In order to calculate the annual per capita cost of each approved intervention, a group of experts analyzed the incidence and prevalence of each intervention and defined their cost.7 Clinical intervention guidelines that account for the various phases of the medical decision making process was used to create this estimate.7,10 Final estimates include the human resources, materials, diagnostic tests, and drugs needed, as well as other factors like outpatient consultation, days of hospital stay, intensive care unit cost per day, operating room cost per hour, and unit cost of drugs and tests (clinical chemistry, x-rays, bone density test, etc.)
With these basic production functions defined, the individual intervention cost was set using data matrices in a calculation sheet. To facilitate payment for the services provided, the basic unit cost was divided into its fixed and variable components.
Fixed costs include the infrastructure that belongs to the different medical institutions (provider) independently of treatment demand, including: the facility (hospital building), capital cost (instrumental, equipment and furniture costs), basic services (electricity, water supply, maintenance, taxes) and to the costs of human resources. These capital costs are summarized as basic measurement unit for each approved intervention, which are figured on an annual basis and are specific to the type of medical facility. A costing technique was used to establish the equivalent cost for each effective year of each particular capital good.7,11 Variable costs were defined using the official published catalogs for clinical chemistry laboratory, cabinet tests, drugs and materials and are based upon 2007 data.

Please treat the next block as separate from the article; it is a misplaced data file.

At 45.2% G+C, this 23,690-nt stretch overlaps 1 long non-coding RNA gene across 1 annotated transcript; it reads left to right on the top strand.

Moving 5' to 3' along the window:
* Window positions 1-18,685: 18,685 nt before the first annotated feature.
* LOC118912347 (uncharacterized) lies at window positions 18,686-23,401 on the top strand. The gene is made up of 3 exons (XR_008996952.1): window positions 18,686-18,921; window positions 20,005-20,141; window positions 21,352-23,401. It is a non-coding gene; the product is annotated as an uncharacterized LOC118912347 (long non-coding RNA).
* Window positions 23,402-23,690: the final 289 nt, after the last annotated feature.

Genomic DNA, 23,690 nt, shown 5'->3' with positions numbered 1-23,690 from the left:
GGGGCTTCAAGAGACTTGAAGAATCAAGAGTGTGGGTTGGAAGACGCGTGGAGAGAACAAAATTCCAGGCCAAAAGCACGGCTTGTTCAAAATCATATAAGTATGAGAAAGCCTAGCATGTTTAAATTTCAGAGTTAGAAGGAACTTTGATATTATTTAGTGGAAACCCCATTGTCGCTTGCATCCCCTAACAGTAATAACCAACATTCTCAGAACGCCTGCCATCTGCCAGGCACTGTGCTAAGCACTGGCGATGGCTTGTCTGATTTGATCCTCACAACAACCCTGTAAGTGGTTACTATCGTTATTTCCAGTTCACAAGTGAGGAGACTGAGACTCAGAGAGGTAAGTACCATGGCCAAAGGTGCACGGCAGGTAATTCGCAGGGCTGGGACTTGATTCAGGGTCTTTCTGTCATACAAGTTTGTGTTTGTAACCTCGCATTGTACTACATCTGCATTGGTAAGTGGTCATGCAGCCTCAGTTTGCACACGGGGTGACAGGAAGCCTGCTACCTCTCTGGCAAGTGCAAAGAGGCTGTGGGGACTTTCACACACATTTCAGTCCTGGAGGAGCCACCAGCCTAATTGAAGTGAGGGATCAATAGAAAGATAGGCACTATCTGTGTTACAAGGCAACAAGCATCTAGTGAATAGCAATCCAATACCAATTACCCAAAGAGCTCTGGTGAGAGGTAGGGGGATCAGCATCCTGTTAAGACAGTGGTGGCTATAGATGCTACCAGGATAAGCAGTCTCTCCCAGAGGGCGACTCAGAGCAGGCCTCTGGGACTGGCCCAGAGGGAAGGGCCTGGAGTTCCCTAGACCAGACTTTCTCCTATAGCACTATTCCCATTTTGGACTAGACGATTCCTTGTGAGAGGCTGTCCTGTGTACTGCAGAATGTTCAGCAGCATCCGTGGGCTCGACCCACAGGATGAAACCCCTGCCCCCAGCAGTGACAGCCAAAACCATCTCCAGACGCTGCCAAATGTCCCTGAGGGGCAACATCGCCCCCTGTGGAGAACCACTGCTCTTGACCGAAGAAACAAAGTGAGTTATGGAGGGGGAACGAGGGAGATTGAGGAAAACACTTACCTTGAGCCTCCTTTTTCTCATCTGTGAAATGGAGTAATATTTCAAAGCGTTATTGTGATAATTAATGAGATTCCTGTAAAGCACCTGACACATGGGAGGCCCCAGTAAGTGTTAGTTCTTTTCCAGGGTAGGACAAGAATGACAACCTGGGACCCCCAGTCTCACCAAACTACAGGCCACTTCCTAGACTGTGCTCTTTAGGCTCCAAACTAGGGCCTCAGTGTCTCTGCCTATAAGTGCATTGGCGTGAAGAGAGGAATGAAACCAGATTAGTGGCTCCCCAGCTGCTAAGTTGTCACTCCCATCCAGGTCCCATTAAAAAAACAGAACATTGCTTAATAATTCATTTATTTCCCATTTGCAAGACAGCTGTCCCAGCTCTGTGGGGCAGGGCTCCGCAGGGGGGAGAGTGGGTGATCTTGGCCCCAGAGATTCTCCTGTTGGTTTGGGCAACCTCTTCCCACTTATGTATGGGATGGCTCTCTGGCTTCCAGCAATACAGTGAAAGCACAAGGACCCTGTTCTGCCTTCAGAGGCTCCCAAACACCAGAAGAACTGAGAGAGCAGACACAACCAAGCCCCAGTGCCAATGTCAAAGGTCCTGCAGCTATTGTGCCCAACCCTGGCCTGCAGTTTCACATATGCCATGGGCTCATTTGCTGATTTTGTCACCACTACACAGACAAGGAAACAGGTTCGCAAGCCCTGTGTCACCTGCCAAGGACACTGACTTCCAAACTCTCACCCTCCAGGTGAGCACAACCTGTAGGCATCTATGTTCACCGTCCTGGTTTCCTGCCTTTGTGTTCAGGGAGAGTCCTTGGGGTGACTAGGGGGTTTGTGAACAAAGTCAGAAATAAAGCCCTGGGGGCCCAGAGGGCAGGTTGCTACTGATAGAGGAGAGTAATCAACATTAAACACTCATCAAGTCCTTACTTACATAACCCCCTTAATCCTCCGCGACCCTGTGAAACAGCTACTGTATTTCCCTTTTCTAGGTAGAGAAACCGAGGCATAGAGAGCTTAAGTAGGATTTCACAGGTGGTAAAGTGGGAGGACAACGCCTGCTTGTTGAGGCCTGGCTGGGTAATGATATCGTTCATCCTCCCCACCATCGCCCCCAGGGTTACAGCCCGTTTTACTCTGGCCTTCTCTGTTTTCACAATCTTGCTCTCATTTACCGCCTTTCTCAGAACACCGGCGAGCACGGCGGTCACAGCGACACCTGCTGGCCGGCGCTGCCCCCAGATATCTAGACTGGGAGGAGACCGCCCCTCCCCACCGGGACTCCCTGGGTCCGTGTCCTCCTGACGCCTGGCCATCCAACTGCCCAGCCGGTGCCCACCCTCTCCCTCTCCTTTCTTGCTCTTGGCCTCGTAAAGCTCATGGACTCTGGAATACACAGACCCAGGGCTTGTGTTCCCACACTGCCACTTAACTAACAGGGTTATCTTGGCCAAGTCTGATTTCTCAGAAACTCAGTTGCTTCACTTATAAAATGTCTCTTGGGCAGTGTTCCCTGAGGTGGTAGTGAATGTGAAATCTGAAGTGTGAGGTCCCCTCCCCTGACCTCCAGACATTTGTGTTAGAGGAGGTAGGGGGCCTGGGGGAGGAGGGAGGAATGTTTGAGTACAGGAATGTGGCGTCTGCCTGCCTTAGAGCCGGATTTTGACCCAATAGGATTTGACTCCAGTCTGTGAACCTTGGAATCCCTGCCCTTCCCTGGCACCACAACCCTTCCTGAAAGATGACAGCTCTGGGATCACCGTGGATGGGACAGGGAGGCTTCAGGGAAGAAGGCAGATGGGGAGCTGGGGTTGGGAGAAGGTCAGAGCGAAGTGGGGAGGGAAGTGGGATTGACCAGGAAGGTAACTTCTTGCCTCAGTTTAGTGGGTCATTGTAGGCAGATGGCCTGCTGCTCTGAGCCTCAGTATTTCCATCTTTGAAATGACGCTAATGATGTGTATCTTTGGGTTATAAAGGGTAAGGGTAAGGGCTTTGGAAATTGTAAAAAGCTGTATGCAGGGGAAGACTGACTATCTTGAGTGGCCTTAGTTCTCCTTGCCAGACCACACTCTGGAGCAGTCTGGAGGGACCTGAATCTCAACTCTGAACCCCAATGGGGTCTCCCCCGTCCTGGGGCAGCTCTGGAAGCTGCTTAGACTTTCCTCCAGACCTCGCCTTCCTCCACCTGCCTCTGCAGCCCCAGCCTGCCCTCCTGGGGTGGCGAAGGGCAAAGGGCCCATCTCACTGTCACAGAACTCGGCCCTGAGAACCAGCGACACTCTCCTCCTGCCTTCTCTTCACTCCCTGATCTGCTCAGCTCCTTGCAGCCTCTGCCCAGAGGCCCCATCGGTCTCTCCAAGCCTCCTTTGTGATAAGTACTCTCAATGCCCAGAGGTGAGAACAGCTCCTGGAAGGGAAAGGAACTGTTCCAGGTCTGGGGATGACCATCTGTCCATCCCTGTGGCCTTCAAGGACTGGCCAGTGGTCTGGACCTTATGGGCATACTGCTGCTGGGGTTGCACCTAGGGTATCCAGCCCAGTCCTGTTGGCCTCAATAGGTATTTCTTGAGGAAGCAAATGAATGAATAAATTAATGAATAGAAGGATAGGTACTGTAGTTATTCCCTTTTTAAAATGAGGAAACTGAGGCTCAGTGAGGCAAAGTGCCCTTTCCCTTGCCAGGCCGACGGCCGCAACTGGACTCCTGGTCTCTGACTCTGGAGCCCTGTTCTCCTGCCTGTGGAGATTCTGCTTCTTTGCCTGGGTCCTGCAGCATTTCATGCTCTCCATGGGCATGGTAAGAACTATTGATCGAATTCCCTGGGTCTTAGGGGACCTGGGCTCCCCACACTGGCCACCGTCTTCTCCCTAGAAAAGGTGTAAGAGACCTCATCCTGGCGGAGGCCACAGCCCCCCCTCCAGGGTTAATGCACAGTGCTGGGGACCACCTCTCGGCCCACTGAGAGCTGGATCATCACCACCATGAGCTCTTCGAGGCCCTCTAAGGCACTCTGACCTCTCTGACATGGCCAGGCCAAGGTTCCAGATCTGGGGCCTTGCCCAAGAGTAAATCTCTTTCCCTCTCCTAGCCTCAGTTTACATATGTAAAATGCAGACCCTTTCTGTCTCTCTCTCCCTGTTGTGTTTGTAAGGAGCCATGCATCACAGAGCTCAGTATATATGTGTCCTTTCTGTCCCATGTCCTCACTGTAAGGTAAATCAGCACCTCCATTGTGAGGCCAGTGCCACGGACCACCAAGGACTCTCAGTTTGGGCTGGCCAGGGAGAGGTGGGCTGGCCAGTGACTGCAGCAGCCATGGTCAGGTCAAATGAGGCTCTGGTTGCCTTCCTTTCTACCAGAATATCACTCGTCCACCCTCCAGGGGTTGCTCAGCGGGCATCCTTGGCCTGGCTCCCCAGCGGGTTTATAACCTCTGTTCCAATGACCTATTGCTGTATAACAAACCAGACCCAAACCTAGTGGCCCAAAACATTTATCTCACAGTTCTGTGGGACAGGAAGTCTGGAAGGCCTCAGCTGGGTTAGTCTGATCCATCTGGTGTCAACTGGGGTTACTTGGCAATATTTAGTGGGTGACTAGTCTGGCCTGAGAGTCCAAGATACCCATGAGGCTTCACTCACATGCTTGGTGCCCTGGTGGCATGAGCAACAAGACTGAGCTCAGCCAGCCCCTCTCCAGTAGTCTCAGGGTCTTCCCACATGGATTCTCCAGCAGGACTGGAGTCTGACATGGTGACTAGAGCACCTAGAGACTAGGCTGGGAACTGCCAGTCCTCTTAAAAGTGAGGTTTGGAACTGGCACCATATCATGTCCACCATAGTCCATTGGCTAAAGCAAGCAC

Cost estimations for diagnosis and annual treatment of OP and surgical management of hip fracture based on each protocol are provided below. Table I shows the resource utilization at the INR for these different diagnoses, and an average of the costs incurred for one year of treatment in the sample of patients studied at this institution. The standard protocol for diagnosis of OP patients at the INR includes two out patient consultations, a Dual Energy X-Ray Absorptiometry (DXA) (1 region), laboratory tests (blood and urine) and hip and spine x rays. An additional bone profile (bone alkaline phosphatase, osteocalcin, urine N-telopeptide, hidroxipronine, pyridinoline and deoxiypyridinoline) is included for these patients.